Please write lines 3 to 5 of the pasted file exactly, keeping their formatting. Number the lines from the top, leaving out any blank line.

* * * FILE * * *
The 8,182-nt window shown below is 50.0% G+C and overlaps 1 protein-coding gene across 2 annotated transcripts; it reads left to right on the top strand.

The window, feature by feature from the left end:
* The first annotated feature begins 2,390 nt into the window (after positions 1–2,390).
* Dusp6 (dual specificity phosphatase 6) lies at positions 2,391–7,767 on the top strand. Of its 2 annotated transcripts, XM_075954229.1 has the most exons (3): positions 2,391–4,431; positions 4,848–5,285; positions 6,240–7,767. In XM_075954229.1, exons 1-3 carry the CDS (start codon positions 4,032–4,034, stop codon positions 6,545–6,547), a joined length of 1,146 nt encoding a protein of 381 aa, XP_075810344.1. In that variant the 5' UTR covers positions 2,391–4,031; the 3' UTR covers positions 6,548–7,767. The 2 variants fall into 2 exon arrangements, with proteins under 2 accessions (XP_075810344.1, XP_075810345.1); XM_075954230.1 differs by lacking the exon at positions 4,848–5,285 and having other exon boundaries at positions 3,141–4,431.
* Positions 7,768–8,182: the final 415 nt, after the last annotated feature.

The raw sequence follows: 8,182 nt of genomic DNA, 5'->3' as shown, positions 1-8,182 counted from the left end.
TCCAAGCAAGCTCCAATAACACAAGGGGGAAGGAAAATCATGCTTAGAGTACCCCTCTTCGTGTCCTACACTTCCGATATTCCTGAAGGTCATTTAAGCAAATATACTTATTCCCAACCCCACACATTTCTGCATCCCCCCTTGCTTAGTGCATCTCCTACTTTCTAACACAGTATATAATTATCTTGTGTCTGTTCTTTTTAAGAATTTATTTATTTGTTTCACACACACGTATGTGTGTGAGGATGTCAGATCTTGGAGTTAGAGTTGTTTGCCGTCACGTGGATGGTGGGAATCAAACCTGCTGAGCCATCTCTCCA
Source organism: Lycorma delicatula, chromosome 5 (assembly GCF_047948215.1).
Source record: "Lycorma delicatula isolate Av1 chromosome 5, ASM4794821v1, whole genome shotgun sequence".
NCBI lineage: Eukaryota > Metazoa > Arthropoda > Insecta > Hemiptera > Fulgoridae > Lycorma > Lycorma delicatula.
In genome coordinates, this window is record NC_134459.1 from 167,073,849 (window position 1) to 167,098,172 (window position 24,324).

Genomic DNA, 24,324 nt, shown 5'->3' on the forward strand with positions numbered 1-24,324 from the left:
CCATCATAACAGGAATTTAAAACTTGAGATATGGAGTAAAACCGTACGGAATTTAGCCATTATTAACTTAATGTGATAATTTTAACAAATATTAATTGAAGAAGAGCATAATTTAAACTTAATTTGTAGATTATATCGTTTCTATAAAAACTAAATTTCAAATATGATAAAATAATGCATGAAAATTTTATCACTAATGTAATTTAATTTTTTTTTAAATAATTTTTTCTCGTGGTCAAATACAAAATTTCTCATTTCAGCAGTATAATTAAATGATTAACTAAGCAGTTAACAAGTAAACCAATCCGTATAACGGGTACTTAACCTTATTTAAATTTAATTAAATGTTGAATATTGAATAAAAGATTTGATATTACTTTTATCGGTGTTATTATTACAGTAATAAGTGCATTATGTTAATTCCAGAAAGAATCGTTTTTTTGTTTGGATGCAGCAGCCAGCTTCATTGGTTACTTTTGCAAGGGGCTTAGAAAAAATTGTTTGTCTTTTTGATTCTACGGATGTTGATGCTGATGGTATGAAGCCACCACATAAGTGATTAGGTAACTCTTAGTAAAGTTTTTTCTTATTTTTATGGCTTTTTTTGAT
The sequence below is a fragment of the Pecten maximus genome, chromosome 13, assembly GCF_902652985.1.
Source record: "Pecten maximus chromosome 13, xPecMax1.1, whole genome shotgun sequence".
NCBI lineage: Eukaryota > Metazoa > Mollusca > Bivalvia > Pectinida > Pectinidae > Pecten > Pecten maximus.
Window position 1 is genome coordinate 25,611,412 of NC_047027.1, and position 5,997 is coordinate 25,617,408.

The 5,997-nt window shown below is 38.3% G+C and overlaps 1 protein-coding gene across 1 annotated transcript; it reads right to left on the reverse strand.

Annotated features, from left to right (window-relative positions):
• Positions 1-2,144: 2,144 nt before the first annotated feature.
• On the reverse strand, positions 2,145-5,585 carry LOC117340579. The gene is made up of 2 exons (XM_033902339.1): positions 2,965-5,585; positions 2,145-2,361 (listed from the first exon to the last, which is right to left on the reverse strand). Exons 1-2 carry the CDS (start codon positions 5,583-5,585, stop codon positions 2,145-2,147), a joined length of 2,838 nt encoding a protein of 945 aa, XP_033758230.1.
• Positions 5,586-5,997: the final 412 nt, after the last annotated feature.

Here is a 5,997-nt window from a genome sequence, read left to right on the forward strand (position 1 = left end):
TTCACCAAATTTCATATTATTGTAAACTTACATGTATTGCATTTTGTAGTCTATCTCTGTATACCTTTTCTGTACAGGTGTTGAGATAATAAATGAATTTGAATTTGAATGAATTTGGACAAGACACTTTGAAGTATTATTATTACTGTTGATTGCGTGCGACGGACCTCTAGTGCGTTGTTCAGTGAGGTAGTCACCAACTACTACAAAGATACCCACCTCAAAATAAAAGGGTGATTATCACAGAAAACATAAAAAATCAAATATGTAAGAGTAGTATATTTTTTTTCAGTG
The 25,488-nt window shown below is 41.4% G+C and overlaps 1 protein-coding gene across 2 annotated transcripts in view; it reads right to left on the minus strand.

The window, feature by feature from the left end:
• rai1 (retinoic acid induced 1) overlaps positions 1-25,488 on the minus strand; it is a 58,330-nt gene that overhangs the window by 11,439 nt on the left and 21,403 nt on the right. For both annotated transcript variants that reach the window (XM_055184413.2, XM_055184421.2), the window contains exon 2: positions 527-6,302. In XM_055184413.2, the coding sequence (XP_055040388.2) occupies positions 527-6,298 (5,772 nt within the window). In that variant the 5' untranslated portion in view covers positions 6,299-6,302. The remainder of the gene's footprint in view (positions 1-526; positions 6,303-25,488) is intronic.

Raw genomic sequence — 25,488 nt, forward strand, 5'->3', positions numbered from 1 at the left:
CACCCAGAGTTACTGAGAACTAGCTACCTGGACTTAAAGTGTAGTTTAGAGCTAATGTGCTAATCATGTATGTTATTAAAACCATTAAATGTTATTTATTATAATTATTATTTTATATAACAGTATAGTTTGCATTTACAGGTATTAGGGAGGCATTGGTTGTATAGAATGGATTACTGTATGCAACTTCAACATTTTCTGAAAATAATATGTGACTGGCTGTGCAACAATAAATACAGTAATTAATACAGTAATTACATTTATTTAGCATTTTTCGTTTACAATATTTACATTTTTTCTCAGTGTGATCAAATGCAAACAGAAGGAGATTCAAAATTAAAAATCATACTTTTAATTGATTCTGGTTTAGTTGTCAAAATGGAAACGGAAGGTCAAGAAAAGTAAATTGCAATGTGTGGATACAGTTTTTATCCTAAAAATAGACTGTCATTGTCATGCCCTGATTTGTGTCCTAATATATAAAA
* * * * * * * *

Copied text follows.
* The first annotated feature begins 2,390 nt into the window (after positions 1–2,390).
* Dusp6 (dual specificity phosphatase 6) lies at positions 2,391–7,767 on the top strand. Of its 2 annotated transcripts, XM_075954229.1 has the most exons (3): positions 2,391–4,431; positions 4,848–5,285; positions 6,240–7,767. In XM_075954229.1, exons 1-3 carry the CDS (start codon positions 4,032–4,034, stop codon positions 6,545–6,547), a joined length of 1,146 nt encoding a protein of 381 aa, XP_075810344.1. In that variant the 5' UTR covers positions 2,391–4,031; the 3' UTR covers positions 6,548–7,767. The 2 variants fall into 2 exon arrangements, with proteins under 2 accessions (XP_075810344.1, XP_075810345.1); XM_075954230.1 differs by lacking the exon at positions 4,848–5,285 and having other exon boundaries at positions 3,141–4,431.
* Positions 7,768–8,182: the final 415 nt, after the last annotated feature.